An investigation led by GWP Representative Liza Maza on the plight of Okinawa rape victim Hazel discovered that she was a victim three times over: of rape, human trafficking, and of government neglect.
BY RONALYN V. OLEA
Volume VIII, No. 25, July 27-August 2, 2008
It is an all-too-familiar story of an OFW who was lured by promises of a decent job abroad only to be herded to a different country without proper travel documents, and forced to work as a virtual slave and prisoner. To complete the story, when the OFW is already in a situation of distress, the Filipino community and migrants’ rights advocates come to the rescue while Philippine consulate and embassy officials claim that they cannot do anything and when pressured to give assistance, it always arrives too late. But this story is worse, this OFW was raped by a soldier of the US armed forces.
(Photo by Ronalyn V.Olea / bulatlat.com)
The investigation of a five-member team led by Gabriela Women’s Party (GWP) Representative Liza Maza on the plight of Okinawa rape victim Hazel discovered that not only was Hazel a victim of rape by Sgt. Ronald Edward Hopstock Jr. of 1st Battalion, 1st Air Defense Artillery Regiment in a hotel in Okinawa, Feb. 18; she was also a victim of human trafficking and of indifference by Philippine consulate officials.
The team went to Okinawa on July 16. For five days, a series of dialogues ensued with Philippine consulate and Japanese government officials, Hazel’s lawyer and anti-US bases advocates and organizations. They were also able to talk to Hazel and to her custodian lengthily.
In an interview, Lana Linaban, deputy secretary general of GABRIELA and member of the Okinawa mission, said that Hazel was indeed raped and the “Philippine government officials in Okinawa clearly neglected her.”
Negligence and indifference
Linaban said that Hazel had no lawyer during the investigation of the rape case filed at the Naha District Public Prosecutor’s Office. She said a lawyer was later provided by the Philippine consulate in Okinawa but it was too late as the counsel began working on the case a mere three days before the last hearing.
Linaban related that since Day 1, Hazel has made it clear that she will fight. “She told the Philippine consulate that she needed a lawyer,” said Linaban. But apparently her request was ignored.
The hearings transpired on May 1, 8, 12 and 15. It was only around May 13 when the lawyer sent by the consulate worked on the case. On May 16, the court dismissed the case for ‘insufficient evidence.’ The Okinawa police submitted a 2,000-page of report to the prosecutor.
Linaban disclosed that in a dialogue, the Department of Foreign Affairs (DFA) reasoned out that the lawyer was intended for the trial. “Aminado silang wala nang silbi ang abogado. Na-dismiss ang kaso.” (They admitted that the lawyer would no longer be of help as the case has already been dismissed.)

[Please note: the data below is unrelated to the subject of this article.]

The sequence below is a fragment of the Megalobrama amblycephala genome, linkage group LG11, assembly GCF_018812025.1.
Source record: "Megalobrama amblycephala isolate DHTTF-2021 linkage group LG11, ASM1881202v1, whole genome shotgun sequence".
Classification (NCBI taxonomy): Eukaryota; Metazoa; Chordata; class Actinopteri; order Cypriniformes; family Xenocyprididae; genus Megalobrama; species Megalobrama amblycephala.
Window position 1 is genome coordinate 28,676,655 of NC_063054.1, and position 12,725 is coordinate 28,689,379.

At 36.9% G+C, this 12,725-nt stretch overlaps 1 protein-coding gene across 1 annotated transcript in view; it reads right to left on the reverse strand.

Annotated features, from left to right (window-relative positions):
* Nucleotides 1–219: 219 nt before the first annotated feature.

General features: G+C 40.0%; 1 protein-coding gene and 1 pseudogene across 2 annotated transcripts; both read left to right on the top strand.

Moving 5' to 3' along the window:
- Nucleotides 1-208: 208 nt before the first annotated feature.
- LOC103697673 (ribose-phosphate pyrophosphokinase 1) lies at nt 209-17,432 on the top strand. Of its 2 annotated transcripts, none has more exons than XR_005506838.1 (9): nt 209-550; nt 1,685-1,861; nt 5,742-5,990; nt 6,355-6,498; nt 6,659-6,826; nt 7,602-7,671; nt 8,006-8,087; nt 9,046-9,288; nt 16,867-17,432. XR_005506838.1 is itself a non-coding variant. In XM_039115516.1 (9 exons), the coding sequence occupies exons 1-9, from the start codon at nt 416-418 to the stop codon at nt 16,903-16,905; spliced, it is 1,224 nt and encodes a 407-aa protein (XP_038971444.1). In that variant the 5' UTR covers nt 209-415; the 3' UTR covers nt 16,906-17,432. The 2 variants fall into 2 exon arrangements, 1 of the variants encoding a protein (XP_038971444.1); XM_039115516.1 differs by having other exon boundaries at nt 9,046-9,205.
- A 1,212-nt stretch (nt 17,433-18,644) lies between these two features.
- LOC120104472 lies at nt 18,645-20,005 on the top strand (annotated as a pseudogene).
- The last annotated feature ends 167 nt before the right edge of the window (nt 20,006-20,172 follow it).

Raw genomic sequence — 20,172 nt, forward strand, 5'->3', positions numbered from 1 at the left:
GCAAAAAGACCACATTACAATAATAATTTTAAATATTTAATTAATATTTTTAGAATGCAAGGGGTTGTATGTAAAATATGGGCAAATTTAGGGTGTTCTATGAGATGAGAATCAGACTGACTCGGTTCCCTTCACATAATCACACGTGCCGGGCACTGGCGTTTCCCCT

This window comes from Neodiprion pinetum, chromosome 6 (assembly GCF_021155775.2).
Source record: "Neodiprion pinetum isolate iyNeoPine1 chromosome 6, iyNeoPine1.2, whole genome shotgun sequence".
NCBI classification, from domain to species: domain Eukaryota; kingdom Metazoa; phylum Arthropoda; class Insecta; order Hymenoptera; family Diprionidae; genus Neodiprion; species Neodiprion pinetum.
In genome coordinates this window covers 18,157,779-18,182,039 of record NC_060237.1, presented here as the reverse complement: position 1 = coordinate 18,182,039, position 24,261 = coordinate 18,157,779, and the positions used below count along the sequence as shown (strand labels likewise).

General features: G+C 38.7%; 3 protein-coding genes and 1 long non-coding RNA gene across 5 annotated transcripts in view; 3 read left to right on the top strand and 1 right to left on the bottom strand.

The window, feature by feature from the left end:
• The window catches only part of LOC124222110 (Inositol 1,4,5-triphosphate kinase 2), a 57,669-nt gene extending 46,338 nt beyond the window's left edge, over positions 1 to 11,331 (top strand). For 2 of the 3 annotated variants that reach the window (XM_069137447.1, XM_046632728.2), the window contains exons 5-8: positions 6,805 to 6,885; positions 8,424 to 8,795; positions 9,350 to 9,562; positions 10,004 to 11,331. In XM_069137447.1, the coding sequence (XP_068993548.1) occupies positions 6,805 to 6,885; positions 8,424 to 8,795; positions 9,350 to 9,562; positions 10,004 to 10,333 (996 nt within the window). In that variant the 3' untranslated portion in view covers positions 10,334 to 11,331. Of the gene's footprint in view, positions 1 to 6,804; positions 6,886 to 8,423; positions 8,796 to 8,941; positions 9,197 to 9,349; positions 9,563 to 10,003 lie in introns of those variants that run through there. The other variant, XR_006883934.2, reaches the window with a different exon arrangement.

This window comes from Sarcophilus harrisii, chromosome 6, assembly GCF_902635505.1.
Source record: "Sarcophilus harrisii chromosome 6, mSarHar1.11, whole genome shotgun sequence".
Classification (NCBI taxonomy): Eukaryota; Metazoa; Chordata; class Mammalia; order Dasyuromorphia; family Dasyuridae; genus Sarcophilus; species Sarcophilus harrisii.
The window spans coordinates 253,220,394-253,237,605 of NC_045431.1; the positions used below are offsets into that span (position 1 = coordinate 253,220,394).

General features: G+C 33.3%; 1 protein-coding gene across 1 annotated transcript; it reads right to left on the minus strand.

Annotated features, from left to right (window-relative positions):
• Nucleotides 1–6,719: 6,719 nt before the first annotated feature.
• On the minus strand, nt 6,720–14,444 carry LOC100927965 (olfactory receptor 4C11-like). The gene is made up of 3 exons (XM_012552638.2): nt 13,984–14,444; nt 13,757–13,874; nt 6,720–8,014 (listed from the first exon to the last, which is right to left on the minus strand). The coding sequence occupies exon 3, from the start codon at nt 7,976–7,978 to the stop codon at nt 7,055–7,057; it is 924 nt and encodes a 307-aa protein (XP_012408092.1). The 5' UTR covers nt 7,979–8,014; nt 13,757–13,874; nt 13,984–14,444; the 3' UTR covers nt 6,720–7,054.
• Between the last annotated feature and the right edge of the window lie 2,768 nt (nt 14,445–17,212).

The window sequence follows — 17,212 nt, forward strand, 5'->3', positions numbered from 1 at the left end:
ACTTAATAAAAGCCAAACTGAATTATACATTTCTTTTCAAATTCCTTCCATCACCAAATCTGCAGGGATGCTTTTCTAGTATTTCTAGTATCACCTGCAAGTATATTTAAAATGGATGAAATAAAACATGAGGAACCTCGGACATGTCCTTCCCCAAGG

Linaban said that no Philippine government representative attended Hazel’s hearings. Hazel was accompanied by her custodian, Fr. Rommel Cruz, members of the Okinawa police and the translator provided by the consulate.
Linaban said the prosecutor commented that there were inconsistencies in Hazel’s testimony. Linaban said that Hazel was not sure if the interpreter provided to her by the Philippine consulate efficiently translated her statements.
Hazel’s lawyer, Linaban added, does not speak English. She said, “They could not understand each other.”
Linaban criticized the Philippine consulate for not doing any legal or diplomatic action after the dismissal of the case.
Linaban said that during the team’s dialogue with Philippine Consul General Sulpicio Confiado, the latter’s standard answer was “I will check on it.”
She added that Honorary Consul Ako Alarcon of the Philippine consulate in Okinawa blamed Cruz for ‘grabbing custody of Hazel.’ Linaban said, “Kaya wala na raw silang alam.” (That is why, they claimed, they knew nothing about the case since then.)
Linaban related that the Filipino priest volunteered to sponsor the extension of Hazel’s visa which expired after the hearing. The Philippine consulate, she said, made no move to extend her visa.
In an interview, Nanay Mely, Hazel’s mother, said that the Philippine consulate wanted her daughter to just go home. Nanay Mely said that Hazel pleaded for her passport.
Alarcon, Linaban said, also told them that attending to Hazel’s case is not within her functions. “Trade lang daw ang sa kanya. Sa Philippine Embassy sa Tokyo raw ang labor.” (She said she just deals with trade-related matters. The Philippine Embassy in Tokyo is supposedly in charge of labor-related concerns.)
Linaban related that the Philippine government did not bother to provide temporary shelter for Hazel. She said that the Okinawa police investigators took Hazel to a Japanese shelter house but the maximum stay is only two months. Hazel was then transferred to a nun’s convent and later referred to Cruz, a Filipino Catholic priest in Okinawa.